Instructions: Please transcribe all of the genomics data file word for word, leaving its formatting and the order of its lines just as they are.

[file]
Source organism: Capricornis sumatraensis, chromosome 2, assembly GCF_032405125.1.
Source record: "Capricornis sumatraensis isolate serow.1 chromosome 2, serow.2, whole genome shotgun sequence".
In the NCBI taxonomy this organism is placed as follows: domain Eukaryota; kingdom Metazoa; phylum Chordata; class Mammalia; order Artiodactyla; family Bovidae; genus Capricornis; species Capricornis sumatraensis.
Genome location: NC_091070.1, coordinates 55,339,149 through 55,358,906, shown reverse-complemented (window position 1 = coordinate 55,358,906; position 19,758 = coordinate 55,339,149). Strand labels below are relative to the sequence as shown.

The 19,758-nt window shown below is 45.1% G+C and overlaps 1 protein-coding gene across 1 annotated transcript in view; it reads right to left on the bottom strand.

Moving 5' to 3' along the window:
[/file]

Source organism: Capricornis sumatraensis, chromosome 2, assembly GCF_032405125.1.
Source record: "Capricornis sumatraensis isolate serow.1 chromosome 2, serow.2, whole genome shotgun sequence".
In the NCBI taxonomy this organism is placed as follows: domain Eukaryota; kingdom Metazoa; phylum Chordata; class Mammalia; order Artiodactyla; family Bovidae; genus Capricornis; species Capricornis sumatraensis.
Genome location: NC_091070.1, coordinates 55,339,149 through 55,358,906, shown reverse-complemented (window position 1 = coordinate 55,358,906; position 19,758 = coordinate 55,339,149). Strand labels below are relative to the sequence as shown.

The 19,758-nt window shown below is 45.1% G+C and overlaps 1 protein-coding gene across 1 annotated transcript in view; it reads right to left on the bottom strand.

Moving 5' to 3' along the window: